Laura Saimoto is a consciousness coach and heritage consultant; Japanese Canadian heritage activist, and Board Director, Vancouver Heritage Foundation and Tashme Historical Society.


Claudine Déom (Montréal, Quebec)

It’s 2050, and the rehabilitation of heritage buildings is an exciting process that has become the norm – and not the exception – in development and construction. Real estate developers encouraged by tax incentives offered by various levels of government look for opportunities to adapt and reuse heritage places. The unique character of heritage buildings, especially their interiors and the quality of their construction, is now much sought after, because it has demonstrated its value as a viable investment. Municipalities also actively participate in adaptive reuse by maintaining a register of vacant and unused places in their region, which they promote with the goal of finding a new purpose for them. All stakeholders involved now recognize that the success of an adaptive use lies in choosing an appropriate program that responds to surrounding realities – in the same way that Cinderella’s foot fit into the glass slipper. Gone are the days when the burden of proof rested on the shoulders of heritage. It is now up to proposed projects to fit the place in order to justify their appropriateness. Architects, in harmony with structural engineers and with the community use their creativity to envision new uses that meet the socio-economic conditions of the area.

The turning point of this changing paradigm was and continues to be Montreal’s Cité-des-Hospitalières.  Since Entremise – a social entreprise in planning and development – first invested in the property in 2019, the former Sœurs Hospitalières property on avenue des Pins is now a veritable hive of activity, bringing together a host of businesses, artists, and community services. Over the years, the property, originally 65,000 square feet of vacant space, found its new raison d’être through transitional uses, some of which became permanent. Beyond its cultural value, heritage conservation has finally and undeniably become part of the strategies and practices of sustainability.

Cité-des-Hospitalières, Montréal

The former Sœurs Hospitalières property, on avenue des Pins in Montreal


Claudine Déom is a professor at Université de Montréal’s École d’architecture (School of Architecture) and heads the higher education programs in the Faculté de l’amènagement (Faculty of Environmental Planning and Design)’s Conservation du patrimoine bâti (Conservation of Heritage Buildings) program.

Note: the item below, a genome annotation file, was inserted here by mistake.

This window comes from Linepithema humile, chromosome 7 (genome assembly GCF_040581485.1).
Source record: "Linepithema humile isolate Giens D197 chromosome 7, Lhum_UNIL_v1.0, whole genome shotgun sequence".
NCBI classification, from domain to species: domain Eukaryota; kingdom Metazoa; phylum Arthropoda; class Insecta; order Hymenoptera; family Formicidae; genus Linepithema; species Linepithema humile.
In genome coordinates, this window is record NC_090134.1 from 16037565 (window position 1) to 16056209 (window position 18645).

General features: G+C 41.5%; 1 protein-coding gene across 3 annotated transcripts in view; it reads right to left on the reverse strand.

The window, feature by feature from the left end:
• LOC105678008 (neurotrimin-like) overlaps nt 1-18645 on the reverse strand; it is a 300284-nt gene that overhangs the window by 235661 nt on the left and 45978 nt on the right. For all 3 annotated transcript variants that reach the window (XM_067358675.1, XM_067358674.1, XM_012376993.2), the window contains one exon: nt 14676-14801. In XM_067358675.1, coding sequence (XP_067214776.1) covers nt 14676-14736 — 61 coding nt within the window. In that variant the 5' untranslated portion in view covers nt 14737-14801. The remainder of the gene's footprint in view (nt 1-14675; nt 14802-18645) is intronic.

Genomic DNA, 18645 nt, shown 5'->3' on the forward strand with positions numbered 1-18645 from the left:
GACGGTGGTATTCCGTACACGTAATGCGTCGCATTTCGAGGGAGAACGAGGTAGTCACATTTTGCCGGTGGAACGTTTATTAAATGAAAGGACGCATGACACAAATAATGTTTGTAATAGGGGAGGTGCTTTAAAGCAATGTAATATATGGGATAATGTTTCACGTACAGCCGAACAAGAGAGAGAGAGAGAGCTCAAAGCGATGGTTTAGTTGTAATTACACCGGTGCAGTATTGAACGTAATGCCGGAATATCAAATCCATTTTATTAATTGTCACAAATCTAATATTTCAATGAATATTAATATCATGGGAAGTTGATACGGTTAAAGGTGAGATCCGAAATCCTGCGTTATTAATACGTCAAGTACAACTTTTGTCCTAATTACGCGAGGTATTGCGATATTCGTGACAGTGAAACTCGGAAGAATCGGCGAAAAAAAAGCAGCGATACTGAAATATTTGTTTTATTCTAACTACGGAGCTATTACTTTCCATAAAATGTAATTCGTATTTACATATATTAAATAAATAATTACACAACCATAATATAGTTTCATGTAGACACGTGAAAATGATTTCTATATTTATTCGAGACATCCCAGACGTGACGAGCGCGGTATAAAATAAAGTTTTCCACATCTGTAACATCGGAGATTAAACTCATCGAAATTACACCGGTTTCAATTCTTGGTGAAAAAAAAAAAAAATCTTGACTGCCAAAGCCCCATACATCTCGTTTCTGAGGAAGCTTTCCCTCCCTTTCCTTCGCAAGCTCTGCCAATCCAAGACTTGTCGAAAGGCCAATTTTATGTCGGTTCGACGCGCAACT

Audrey Gray (Montreal, Quebec and Ottawa, Ontario)

To me, the future of heritage conservation is a shift from preservation to reconciliation and adaptation. Heritage is not static, and the importance of a place is not singularly defined by an architectural style or if some “great white man” lived there. Places are palimpsests, and the future of heritage conservation should be about honouring the multi-layered histories of these places and the land they are built upon as they move across time and adapt to the needs of communities.

In this way, the future of heritage conservation must also be at the forefront of climate action, demonstrating the relationship between conservation and sustainability: how to connect with and care for the places in which we live.

To me, a great example of what I hope the future of heritage conservation looks like is the Lougheed House Re-Imagined program. The initiative ties together a diversity of voices that tell a much deeper, complex story of place, beyond the walls of the house itself. In their words, “a visitor can pluck a single thread that contributes to the intricately woven tapestry of our great city and explore how vital it is to the Calgary of today.”

Photograph of the Lougheed House taken by Chris Stutz


Audrey Gray is an emerging heritage professional with the National Trust for Canada based out of Tiohtià:ke/Mooniyang/Montreal. She is passionate about critical heritage, public outreach and their intersections with social justice.


Thank you to everyone who responded! We’d love to hear your thoughts as well. You can share them with us by email to, or on social media by tagging @NationalTrustCa.